If the projection is accurate this year’s flu season will be the worst in a decade with the elderly at particular risk.
Australia’s current influenza statistics have nearly reached the halfway mark of last year’s total influenza cases and the height of flu season hasn’t even begun yet.
Additionally, seven people have already died from influenza in New South Wales, which currently has the highest numbers of influenza.
This week, the Federal Government announced 6 million free flu shots for those at risk.
Minister for Health, Greg Hunt, wants to encourage all Australians, including the most vulnerable like people over 65, to get the vaccine before flu season is in full swing.
Mr Hunt says, “It’s important to get vaccinated against influenza every year, as the virus changes year to year.
“Elderly Australians continue to experience a high burden of disease with 75 percent of influenza-associated deaths in 2018 occurring in people aged 65 years and older.
“To address this, an enhanced vaccine will again be available this year for Australians aged 65 years and over.”
So far, March’s influenza results are triple last year’s statistics with over 10,000 people diagnosed with the virus. Last year in March, there was just over 3,000 people presenting with the flu.
The biggest risk group, people 65 and over, are able to access free immunisations as funded by the National Immunisation Program (NIP).
Flu related deaths for the ageing population usually is due to complications from the virus like heart attacks, pneumonia or strokes.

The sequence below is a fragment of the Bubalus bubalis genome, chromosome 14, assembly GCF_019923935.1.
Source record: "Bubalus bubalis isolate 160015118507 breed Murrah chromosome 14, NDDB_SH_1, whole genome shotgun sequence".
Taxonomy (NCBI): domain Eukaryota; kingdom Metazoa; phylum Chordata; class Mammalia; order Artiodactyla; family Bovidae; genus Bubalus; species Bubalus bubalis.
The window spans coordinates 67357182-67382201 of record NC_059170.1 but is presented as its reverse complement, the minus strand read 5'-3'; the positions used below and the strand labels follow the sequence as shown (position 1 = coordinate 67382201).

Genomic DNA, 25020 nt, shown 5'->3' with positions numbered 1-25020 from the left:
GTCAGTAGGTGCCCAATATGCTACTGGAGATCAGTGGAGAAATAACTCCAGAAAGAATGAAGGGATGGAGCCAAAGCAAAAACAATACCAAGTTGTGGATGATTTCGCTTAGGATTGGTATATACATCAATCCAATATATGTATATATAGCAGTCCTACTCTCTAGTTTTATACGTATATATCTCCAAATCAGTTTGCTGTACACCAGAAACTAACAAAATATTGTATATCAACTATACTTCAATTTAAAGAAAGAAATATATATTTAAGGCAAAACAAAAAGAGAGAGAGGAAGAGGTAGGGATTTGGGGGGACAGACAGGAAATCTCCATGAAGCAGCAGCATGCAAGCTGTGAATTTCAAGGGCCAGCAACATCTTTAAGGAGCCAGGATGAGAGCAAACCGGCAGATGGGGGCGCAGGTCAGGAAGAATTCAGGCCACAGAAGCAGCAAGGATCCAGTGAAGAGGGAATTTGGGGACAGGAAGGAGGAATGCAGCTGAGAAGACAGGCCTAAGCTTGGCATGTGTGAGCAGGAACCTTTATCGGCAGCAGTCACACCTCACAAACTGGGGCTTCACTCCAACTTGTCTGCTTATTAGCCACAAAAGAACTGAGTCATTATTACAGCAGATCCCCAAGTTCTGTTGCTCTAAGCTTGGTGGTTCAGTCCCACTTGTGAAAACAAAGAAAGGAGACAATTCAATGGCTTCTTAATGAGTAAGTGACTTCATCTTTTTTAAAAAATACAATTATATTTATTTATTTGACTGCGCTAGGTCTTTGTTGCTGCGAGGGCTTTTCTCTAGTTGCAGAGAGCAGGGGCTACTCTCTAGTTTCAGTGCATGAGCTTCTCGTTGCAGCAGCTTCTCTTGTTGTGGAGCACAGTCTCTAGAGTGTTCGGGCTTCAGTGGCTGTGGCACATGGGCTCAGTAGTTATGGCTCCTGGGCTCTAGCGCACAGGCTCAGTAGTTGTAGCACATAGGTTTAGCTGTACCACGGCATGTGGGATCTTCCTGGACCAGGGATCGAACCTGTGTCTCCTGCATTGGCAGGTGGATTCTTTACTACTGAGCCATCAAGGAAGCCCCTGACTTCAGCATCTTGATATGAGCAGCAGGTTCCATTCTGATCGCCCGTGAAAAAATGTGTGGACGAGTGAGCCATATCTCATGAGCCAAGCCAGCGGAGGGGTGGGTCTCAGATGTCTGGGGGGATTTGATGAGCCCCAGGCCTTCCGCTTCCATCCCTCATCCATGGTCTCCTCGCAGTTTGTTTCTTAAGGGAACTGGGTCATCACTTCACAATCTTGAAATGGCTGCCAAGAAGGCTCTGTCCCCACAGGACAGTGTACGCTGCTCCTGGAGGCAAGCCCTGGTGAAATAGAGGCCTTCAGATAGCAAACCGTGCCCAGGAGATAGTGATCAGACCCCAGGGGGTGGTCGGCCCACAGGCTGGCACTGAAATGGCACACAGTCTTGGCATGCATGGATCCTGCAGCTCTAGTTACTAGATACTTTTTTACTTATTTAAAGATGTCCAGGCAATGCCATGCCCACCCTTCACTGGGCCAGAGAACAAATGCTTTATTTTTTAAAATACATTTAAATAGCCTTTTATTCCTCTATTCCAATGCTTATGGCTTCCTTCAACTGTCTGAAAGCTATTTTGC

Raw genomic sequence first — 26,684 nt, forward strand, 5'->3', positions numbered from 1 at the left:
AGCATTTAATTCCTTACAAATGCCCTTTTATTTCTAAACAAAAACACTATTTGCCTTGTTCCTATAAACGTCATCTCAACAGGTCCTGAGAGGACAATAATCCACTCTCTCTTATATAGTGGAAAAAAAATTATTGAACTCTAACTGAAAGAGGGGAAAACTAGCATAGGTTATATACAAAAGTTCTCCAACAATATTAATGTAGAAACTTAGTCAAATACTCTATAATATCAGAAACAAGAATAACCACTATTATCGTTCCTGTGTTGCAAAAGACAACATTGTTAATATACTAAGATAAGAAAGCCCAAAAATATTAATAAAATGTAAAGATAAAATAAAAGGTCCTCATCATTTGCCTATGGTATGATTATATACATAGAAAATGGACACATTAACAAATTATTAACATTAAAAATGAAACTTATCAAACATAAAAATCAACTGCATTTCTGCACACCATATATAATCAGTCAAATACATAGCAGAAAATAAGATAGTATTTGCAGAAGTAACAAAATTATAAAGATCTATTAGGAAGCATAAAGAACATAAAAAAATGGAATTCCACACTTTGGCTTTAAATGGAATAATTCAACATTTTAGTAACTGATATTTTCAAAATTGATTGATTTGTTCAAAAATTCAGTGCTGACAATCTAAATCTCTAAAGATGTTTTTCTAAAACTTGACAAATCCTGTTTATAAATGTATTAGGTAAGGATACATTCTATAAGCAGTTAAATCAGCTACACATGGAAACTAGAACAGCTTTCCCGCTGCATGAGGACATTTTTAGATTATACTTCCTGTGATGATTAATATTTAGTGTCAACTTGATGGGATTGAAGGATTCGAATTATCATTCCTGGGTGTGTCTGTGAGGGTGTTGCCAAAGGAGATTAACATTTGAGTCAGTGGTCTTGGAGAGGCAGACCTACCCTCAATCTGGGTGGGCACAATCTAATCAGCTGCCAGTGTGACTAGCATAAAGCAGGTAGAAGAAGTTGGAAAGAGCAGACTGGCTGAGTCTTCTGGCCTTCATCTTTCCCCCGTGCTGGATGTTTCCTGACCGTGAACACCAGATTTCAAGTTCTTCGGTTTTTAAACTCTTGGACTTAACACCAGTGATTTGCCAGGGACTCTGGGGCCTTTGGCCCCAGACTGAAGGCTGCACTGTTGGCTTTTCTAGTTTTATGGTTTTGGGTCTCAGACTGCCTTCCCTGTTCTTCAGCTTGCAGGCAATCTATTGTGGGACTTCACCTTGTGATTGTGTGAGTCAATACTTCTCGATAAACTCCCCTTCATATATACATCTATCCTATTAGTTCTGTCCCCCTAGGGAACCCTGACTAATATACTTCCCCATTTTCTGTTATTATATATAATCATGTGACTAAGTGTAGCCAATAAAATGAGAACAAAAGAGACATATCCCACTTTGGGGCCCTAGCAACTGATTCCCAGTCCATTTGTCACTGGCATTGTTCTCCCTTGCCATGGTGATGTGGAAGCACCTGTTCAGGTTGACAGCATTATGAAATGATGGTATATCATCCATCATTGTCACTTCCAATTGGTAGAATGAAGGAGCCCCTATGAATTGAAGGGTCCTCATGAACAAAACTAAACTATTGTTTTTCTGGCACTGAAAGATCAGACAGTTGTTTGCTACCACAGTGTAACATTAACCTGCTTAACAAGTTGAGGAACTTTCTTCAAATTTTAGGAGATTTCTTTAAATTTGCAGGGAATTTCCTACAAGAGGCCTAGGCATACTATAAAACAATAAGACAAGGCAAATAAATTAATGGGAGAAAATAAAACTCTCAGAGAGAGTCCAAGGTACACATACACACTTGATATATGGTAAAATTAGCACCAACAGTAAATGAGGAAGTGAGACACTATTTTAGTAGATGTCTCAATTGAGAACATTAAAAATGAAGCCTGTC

Experts have reported that flu activity has been unexpectedly high in March compared to last year.
The forecasted 4,000 deaths for this flu season is a massive increase from previous numbers.
In 2017, the flu season was named the worst influenza season of the last decade where 1,137 people died from the flu. The following year, 2018, had dramatically low numbers with 73 deaths from influenza.
The Immunisation Coalition (IC) have based the estimate of 4,000 deaths for this flu season off of the amount of currently diagnosed cases for this year.
Chair of the IC, Professor Robert Booy, says 2018 was a good year with little reports of flu compared to previous years, so the body won’t have the best immunity to a new strain.
Professor Booy continued that the ageing population are most at risk of influenza, with symptoms causing other life threatening health problems during and after illness.
He recommends all elderly to avoid sick people, to always wash hands and try to cough into the crook of their arm to prevent spreading the virus.
Since the strain of influenza is always changing, an enhanced vaccine will be supplied to people 65 years and over that provides better protection than the normal vaccine.
The IC has extensive data of people in each state confirmed with positive flu results.
New South Wales and Queensland have the highest numbers of influenza cases with 8,552 and 8,116, respectively so far.
Other states with higher numbers include South Australia 5,164, Victoria 4,627 and Western Australia 1,589.
The lowest numbers for influenza cases are in Tasmania 394, Northern Territory 326 and ACT 219 (Australian Capital Territory).
Last year there was a vaccine shortage, which resulted in vaccines only being reserved for people at risk.
The 6 million free flu shots will help combat the forecasted bad flu season.
From mid-April, these free flu shots will be distributed between States and Territories to protect Australians from the influenza virus.
The vaccine covers four different strains of influenza for everyone under 65. The enhanced vaccine for people 65 and over has an additional immune booster to help them through the season.
In 2018, there was a record of 11 million Australians getting a flu shots, which the Federal Government hoping for another record increase this year.